Referring to FIG. 1, the hydration apparatus 10 has a frame 12 within which are stacked vertically a plurality of trays 20 made of a suitable material, such as plastic. Three such trays 20-1, 20-2, 20-n are illustratively shown. In a typical application, there can be as many trays as needed, preferably between thirty and fifty trays stacked one above or on top of another.
FIG. 2 shows a sectional, top view of a portion of one of the trays 20. The tray 20 is divided into an array of effective cavities 29, preferably 2×8, i.e., two wide and eight long. These cavities are preferably bored through a solid plastic tray material. Each cavity 29 is preferably generally funnel-shaped through the tray with a wider opening where the lens 24 is held.
In a preferred embodiment, a lens support 25 of plastic or other suitable material is supported by (that is, placed in, attached to, or is an integral part of the tray) the tray within each cavity 29 of the tray 20. The preferred lens support 25 is a separate plastic piece which fits into the top of the cavity 29. The lens support 25 is a circular aperture, or concave recess which supports a front curve mold 22 into which a lens 24 may be disposed. Alternatively, the lens can be supported in the lens support 25 without the front curve mold 22. In such an embodiment, the lens support 25 could have an alternative shape such as a bowl or cage.
A flow port 31 having a wide mouth provides access to a narrower fluid injection passage 32 which connects to the central portion 28 of the cavity 29, preferably below the lens support 25. The fluid injection passage 32 is preferably cylindrical in shape. A filter screen 36 is disposed within the cavity 29 in register with and below the lens support 25. The filter screen 36 catches any debris that may wash off the lens or front curve mold 22 to prevent blockage of the orifice 46 in the top chamber insert 38. The bottom end of one cavity 29 communicates with top chamber insert 38. The top chamber insert 38 is preferably a separately machined or molded plastic piece which is attached to the bottom of each cavity 29. In the preferred embodiment in a vertical stack of trays, the top chamber insert 38 of each tray, except the lowermost tray, is located above each lens support 25 carried by the tray directly below the top chamber insert 38.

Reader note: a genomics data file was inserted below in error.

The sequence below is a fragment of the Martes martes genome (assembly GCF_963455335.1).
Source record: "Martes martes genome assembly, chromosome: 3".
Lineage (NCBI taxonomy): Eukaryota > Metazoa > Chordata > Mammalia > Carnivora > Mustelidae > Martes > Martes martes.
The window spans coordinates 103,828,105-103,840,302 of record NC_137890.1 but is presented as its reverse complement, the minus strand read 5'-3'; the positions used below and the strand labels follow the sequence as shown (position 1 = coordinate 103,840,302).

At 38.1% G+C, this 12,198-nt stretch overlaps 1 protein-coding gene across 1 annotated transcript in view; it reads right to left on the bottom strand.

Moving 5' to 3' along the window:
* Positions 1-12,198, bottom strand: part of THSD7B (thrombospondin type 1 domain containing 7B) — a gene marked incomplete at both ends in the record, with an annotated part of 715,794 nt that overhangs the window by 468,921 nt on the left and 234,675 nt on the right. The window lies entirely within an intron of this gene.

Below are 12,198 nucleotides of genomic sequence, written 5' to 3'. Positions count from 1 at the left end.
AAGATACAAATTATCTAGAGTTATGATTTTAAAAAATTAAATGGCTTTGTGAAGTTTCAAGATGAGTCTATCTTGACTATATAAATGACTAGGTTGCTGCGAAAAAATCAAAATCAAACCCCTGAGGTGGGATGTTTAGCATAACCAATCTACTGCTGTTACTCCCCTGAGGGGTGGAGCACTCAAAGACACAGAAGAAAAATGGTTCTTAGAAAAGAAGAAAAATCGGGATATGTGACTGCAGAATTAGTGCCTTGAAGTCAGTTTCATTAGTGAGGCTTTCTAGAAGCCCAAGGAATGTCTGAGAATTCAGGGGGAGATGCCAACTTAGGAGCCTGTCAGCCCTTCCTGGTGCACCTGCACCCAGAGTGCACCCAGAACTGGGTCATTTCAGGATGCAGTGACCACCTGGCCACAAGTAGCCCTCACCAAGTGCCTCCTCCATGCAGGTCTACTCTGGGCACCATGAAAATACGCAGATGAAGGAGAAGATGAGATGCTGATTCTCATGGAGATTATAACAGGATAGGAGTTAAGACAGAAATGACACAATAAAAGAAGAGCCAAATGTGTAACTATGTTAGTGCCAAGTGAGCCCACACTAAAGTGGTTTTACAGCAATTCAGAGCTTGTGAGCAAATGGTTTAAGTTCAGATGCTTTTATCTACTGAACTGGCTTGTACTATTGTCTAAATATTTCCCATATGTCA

As shown in FIGS. 3-5, the top chamber insert 38 comprises an annular ring 50 from which extends a plurality of spaced fingers 42 defining openings 48. During the hydration process the top chamber insert 38 is located directly over the front curve mold 22 and lens 24. The top chamber insert 38 has a preferably convex central area 44. The top chamber insert 38 further comprises a tapered channel 47, and a central orifice 46 which direct fluid to the lens 24 in the tray 20 below. The fluid flows out of the central orifice 46 over the lens 24 through the openings 48 between the spaced fingers 42 and into the passages 21 adjacent to and below the lens 24. The chamber insert 38 prevents the lens 24 from being washed out of the front curve mold 22 and lens support 25 while directing the flow of fluid, and thereby protects the lens 24 and the front curve mold 22.